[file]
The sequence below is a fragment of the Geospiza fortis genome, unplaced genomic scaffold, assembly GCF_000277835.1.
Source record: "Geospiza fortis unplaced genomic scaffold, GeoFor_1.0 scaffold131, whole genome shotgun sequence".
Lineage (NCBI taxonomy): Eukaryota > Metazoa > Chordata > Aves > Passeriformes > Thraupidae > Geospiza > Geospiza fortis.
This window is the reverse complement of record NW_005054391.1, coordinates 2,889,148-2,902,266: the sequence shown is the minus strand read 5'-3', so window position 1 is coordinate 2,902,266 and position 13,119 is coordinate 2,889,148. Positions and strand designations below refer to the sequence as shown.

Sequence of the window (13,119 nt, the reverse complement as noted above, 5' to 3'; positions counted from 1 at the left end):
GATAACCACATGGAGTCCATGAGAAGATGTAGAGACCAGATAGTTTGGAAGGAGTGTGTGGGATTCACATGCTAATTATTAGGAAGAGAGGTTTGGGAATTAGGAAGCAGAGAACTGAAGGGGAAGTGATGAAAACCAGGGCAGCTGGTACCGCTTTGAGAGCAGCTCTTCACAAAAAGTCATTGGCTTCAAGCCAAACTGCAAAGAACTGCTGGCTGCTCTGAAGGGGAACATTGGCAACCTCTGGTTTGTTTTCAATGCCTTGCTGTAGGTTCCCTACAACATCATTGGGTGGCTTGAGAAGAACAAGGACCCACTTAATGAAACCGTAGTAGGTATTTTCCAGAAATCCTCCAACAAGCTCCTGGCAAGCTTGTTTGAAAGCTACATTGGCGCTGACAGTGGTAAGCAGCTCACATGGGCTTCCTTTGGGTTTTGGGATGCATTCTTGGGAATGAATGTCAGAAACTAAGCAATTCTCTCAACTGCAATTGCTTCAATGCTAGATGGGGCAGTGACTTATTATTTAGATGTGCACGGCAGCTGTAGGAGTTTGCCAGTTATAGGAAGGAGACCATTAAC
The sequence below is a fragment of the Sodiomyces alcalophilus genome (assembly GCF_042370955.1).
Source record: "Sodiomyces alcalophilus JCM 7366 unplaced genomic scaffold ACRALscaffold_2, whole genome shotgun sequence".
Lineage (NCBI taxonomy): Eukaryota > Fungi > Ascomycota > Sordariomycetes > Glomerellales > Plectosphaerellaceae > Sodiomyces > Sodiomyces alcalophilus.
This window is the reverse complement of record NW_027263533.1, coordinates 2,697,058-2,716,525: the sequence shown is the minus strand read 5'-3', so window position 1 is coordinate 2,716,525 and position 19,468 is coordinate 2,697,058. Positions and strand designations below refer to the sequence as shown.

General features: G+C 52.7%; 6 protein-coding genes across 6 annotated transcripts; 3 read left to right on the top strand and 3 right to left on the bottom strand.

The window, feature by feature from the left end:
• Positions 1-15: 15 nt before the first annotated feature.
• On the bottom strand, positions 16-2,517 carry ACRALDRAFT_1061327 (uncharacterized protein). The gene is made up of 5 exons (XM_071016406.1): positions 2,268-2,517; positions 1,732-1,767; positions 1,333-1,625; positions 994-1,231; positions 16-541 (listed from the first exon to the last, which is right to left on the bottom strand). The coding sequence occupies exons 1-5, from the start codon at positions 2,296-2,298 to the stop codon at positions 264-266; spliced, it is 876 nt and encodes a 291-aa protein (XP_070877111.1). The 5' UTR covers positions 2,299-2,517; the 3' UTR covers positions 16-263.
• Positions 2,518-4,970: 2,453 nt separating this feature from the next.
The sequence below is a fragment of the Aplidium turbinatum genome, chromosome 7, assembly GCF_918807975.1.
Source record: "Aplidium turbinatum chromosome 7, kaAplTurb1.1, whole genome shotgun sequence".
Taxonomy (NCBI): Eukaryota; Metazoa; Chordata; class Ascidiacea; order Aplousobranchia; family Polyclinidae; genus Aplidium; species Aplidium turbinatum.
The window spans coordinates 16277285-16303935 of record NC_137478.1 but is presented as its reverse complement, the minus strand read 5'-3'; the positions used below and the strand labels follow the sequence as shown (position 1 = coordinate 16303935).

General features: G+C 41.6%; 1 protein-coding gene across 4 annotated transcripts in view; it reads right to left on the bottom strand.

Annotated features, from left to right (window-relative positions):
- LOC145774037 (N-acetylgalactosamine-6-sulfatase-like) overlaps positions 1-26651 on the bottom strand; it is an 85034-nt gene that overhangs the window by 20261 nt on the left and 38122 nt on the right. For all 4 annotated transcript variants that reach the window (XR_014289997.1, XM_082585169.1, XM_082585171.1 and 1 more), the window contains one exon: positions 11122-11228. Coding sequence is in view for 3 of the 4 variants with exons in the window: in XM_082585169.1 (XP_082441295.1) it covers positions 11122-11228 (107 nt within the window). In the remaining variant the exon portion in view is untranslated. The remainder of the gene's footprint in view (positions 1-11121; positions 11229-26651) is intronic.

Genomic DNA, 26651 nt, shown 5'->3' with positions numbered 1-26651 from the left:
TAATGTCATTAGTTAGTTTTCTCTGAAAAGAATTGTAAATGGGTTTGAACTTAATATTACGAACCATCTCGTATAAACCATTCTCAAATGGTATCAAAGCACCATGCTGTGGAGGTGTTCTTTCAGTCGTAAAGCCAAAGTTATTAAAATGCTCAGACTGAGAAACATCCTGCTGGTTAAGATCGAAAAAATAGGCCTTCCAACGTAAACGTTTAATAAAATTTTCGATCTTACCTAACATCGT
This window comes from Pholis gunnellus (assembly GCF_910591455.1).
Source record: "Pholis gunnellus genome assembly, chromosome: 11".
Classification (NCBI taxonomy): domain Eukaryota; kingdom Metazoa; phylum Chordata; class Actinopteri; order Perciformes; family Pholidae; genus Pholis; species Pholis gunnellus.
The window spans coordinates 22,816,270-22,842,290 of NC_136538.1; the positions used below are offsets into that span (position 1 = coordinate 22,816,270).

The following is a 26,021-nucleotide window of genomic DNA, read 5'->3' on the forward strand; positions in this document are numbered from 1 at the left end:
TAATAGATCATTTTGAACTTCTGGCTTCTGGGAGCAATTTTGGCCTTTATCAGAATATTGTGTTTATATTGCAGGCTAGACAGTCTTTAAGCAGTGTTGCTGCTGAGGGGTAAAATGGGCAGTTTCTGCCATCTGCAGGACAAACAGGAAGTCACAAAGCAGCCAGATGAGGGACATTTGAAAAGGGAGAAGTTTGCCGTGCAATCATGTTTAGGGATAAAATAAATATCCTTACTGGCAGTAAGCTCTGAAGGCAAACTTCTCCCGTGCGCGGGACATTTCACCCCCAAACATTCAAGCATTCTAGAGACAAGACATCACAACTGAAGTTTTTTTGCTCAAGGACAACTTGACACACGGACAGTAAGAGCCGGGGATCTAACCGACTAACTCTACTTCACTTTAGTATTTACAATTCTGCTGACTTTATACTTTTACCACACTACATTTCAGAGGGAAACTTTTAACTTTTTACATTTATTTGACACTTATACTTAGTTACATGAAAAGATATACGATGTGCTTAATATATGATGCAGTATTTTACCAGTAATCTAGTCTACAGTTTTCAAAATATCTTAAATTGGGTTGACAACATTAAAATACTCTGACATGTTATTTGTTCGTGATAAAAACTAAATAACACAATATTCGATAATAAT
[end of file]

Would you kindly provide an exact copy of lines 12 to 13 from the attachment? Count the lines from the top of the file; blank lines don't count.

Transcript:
The window, feature by feature from the left end:
• Positions 1-15: 15 nt before the first annotated feature.